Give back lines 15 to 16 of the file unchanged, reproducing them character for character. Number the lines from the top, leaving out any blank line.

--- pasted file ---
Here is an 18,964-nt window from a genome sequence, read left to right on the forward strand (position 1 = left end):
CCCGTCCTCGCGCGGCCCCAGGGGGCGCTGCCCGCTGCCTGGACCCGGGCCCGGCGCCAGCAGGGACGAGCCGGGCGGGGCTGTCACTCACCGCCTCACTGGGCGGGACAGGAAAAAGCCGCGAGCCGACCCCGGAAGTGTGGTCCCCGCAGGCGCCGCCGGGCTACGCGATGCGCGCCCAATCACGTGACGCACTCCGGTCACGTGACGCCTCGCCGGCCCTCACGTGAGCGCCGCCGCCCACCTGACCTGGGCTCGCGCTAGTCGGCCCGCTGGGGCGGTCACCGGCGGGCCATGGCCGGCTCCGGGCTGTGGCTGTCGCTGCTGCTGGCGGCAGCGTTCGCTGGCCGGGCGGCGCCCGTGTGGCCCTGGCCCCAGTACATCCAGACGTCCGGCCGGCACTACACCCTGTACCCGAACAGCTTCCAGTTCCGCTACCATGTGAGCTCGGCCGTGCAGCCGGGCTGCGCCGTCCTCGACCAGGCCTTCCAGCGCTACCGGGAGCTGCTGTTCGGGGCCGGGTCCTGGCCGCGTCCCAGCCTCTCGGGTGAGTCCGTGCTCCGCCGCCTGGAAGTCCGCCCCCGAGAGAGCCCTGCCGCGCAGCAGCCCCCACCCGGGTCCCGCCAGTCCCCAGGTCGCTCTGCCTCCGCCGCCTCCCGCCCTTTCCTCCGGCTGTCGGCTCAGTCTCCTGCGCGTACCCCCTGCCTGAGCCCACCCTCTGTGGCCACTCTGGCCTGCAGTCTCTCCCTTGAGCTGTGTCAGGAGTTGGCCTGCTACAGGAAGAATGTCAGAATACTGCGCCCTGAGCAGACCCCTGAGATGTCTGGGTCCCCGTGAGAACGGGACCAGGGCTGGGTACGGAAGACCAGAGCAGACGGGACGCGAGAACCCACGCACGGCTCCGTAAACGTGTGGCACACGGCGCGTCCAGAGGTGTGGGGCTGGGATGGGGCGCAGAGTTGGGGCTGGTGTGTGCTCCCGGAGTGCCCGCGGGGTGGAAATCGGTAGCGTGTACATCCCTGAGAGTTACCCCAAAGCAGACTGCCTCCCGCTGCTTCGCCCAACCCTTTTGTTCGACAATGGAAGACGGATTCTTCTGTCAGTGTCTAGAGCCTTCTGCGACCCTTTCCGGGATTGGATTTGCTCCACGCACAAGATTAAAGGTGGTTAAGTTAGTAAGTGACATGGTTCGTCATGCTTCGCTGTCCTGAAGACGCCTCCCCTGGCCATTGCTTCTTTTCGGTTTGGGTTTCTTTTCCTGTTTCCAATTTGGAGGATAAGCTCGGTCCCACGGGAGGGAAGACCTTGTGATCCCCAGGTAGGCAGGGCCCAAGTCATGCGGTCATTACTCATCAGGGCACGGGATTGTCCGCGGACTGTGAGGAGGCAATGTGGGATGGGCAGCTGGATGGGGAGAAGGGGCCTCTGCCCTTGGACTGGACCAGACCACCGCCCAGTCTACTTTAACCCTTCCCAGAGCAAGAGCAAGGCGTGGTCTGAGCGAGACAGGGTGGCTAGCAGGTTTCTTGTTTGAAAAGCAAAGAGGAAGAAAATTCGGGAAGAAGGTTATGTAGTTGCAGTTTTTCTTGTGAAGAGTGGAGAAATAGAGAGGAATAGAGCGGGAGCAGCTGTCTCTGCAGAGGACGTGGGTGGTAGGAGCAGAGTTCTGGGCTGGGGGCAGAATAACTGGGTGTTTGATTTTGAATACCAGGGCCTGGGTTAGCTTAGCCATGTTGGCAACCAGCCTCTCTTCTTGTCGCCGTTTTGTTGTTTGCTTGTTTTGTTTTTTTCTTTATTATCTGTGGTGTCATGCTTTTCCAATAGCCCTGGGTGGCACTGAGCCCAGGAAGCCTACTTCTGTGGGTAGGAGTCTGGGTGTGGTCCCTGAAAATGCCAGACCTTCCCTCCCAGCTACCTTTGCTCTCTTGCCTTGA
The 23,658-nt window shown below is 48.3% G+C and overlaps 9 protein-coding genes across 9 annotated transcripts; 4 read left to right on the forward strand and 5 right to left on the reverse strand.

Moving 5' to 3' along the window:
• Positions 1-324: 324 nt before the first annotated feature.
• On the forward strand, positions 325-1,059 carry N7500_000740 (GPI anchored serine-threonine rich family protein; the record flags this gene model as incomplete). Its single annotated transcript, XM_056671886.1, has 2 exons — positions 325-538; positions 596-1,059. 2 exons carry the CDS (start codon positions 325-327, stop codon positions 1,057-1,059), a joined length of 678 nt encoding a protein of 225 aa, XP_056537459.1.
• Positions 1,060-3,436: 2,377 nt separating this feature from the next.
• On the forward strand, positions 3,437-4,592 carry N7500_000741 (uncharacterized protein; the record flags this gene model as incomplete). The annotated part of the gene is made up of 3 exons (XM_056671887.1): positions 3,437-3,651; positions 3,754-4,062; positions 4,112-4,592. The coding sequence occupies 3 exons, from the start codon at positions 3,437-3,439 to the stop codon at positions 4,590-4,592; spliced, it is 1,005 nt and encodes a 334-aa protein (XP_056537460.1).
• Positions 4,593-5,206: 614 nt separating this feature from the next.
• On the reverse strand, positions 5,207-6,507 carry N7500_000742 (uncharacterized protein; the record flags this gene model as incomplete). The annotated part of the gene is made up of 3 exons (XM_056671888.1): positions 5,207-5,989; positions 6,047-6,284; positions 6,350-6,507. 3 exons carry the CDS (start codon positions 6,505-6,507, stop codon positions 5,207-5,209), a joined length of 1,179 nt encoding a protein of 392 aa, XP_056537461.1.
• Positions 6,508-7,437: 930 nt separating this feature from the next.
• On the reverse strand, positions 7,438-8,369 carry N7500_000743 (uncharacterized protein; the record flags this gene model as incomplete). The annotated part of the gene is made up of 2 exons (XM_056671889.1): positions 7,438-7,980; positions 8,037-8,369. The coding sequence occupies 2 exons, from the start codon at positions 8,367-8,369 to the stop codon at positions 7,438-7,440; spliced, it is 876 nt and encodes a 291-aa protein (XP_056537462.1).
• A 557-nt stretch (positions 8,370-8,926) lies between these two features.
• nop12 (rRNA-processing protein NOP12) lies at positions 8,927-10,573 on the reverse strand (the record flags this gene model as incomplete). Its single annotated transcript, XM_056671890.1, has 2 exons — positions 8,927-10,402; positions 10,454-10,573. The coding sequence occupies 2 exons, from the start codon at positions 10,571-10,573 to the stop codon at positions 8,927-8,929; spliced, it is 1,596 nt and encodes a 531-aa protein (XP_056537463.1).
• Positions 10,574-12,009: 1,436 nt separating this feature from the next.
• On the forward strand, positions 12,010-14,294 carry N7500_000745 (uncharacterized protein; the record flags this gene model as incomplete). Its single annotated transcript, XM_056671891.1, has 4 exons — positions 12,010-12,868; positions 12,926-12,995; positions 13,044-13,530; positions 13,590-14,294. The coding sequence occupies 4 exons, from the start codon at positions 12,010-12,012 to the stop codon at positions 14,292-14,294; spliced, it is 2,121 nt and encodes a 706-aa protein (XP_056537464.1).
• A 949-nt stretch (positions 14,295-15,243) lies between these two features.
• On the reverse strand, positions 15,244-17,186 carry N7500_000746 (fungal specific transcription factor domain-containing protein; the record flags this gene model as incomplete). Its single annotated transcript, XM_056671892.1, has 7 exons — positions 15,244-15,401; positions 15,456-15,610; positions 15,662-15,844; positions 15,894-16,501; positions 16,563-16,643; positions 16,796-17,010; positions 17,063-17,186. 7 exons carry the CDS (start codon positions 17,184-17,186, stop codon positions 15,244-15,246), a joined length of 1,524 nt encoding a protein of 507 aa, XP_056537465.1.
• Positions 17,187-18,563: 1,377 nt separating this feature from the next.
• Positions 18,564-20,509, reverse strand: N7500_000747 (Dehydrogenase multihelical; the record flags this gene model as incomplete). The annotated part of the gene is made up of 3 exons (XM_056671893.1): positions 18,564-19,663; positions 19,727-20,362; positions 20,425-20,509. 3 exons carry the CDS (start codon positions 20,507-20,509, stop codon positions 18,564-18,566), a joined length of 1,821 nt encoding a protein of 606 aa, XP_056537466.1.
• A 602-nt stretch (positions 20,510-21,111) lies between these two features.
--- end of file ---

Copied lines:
• Positions 10,574-12,009: 1,436 nt separating this feature from the next.
• On the forward strand, positions 12,010-14,294 carry N7500_000745 (uncharacterized protein; the record flags this gene model as incomplete). Its single annotated transcript, XM_056671891.1, has 4 exons — positions 12,010-12,868; positions 12,926-12,995; positions 13,044-13,530; positions 13,590-14,294. The coding sequence occupies 4 exons, from the start codon at positions 12,010-12,012 to the stop codon at positions 14,292-14,294; spliced, it is 2,121 nt and encodes a 706-aa protein (XP_056537464.1).